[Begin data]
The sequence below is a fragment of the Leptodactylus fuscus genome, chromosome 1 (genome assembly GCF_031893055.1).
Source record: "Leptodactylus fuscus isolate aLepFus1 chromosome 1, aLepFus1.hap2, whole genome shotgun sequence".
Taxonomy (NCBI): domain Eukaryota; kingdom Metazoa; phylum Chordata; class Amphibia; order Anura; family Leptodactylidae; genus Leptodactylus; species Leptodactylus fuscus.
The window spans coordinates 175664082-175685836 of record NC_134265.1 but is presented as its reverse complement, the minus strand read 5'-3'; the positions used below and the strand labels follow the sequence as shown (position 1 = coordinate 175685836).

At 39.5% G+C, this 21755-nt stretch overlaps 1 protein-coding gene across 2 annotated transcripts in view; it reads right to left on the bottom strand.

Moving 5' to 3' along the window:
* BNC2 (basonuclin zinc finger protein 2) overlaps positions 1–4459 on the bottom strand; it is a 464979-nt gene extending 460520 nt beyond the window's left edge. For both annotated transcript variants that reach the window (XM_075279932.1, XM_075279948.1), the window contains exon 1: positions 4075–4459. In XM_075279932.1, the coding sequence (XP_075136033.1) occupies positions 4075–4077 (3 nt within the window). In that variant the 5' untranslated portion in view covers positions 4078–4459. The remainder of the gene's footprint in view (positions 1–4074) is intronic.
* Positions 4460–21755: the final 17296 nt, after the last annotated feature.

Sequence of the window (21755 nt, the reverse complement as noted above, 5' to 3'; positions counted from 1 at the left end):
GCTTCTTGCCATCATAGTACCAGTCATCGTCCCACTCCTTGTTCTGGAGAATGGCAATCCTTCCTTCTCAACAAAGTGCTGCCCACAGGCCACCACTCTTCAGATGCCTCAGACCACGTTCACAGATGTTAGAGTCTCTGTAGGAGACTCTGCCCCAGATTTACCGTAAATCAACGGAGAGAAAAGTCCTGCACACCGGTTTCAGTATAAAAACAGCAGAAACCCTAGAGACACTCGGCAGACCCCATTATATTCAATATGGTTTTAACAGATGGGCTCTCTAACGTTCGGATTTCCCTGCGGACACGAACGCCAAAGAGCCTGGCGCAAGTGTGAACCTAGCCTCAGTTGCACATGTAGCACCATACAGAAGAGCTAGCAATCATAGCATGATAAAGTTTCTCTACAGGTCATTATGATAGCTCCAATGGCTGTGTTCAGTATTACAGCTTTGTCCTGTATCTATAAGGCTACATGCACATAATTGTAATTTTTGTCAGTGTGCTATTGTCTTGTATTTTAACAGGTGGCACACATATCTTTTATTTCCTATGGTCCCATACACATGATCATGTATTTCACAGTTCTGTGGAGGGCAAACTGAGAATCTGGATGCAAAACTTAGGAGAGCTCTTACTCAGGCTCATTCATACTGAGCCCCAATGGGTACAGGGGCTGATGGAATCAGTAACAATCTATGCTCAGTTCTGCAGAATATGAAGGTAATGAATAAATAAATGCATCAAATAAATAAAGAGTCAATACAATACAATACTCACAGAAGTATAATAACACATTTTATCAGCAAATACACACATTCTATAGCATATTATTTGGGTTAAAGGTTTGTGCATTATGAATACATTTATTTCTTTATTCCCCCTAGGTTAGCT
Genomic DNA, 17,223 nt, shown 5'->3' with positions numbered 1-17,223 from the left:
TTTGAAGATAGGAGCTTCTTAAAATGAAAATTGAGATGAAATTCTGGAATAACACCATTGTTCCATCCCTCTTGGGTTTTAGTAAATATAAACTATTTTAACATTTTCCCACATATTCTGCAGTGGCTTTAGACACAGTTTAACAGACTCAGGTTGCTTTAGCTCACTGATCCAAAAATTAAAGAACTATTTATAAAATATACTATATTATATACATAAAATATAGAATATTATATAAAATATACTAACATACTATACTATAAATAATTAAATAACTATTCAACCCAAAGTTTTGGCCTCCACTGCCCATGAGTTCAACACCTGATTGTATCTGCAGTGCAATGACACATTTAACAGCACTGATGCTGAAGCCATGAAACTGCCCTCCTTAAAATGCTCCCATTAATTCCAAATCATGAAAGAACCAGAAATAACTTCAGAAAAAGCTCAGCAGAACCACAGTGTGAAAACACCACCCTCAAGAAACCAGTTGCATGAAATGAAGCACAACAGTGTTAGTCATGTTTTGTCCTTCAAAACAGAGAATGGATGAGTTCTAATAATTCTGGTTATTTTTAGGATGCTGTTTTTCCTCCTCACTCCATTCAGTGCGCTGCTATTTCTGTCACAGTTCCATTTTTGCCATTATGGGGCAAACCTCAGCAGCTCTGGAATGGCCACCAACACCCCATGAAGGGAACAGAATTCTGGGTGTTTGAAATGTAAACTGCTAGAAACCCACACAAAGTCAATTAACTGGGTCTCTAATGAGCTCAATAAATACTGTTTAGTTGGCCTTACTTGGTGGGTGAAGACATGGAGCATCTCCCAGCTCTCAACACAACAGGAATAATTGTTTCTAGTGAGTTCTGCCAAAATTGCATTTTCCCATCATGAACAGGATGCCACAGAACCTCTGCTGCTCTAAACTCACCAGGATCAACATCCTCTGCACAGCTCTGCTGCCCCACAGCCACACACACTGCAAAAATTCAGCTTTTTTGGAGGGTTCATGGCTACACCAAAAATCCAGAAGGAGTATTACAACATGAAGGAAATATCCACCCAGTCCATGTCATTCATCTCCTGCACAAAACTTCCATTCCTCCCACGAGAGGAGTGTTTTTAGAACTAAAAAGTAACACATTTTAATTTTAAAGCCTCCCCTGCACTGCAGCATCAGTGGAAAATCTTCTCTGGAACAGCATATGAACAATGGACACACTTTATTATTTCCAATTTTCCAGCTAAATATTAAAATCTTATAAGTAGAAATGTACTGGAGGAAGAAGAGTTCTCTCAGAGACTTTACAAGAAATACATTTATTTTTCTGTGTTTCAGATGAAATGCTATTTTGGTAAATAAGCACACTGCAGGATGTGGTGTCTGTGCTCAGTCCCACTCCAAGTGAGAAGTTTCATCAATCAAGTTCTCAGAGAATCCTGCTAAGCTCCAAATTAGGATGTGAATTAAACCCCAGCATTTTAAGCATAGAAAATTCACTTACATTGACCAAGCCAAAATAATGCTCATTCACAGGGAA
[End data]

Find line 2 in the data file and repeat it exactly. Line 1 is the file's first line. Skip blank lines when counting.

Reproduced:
Source record: "Leptodactylus fuscus isolate aLepFus1 chromosome 1, aLepFus1.hap2, whole genome shotgun sequence".